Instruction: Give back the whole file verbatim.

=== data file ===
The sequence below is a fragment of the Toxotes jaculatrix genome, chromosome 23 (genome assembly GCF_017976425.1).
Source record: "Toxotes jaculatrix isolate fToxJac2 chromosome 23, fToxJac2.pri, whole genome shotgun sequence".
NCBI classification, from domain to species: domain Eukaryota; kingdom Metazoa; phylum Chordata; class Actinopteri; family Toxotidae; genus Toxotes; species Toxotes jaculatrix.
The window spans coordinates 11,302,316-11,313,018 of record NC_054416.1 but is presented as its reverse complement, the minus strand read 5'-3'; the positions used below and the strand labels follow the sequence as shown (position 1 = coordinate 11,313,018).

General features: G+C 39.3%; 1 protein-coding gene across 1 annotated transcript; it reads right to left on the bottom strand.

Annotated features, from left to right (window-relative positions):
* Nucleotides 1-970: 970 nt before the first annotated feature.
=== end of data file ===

The sequence below is a fragment of the Toxotes jaculatrix genome, chromosome 23 (genome assembly GCF_017976425.1).
Source record: "Toxotes jaculatrix isolate fToxJac2 chromosome 23, fToxJac2.pri, whole genome shotgun sequence".
NCBI classification, from domain to species: domain Eukaryota; kingdom Metazoa; phylum Chordata; class Actinopteri; family Toxotidae; genus Toxotes; species Toxotes jaculatrix.
The window spans coordinates 11,302,316-11,313,018 of record NC_054416.1 but is presented as its reverse complement, the minus strand read 5'-3'; the positions used below and the strand labels follow the sequence as shown (position 1 = coordinate 11,313,018).

General features: G+C 39.3%; 1 protein-coding gene across 1 annotated transcript; it reads right to left on the bottom strand.

Annotated features, from left to right (window-relative positions):
* Nucleotides 1-970: 970 nt before the first annotated feature.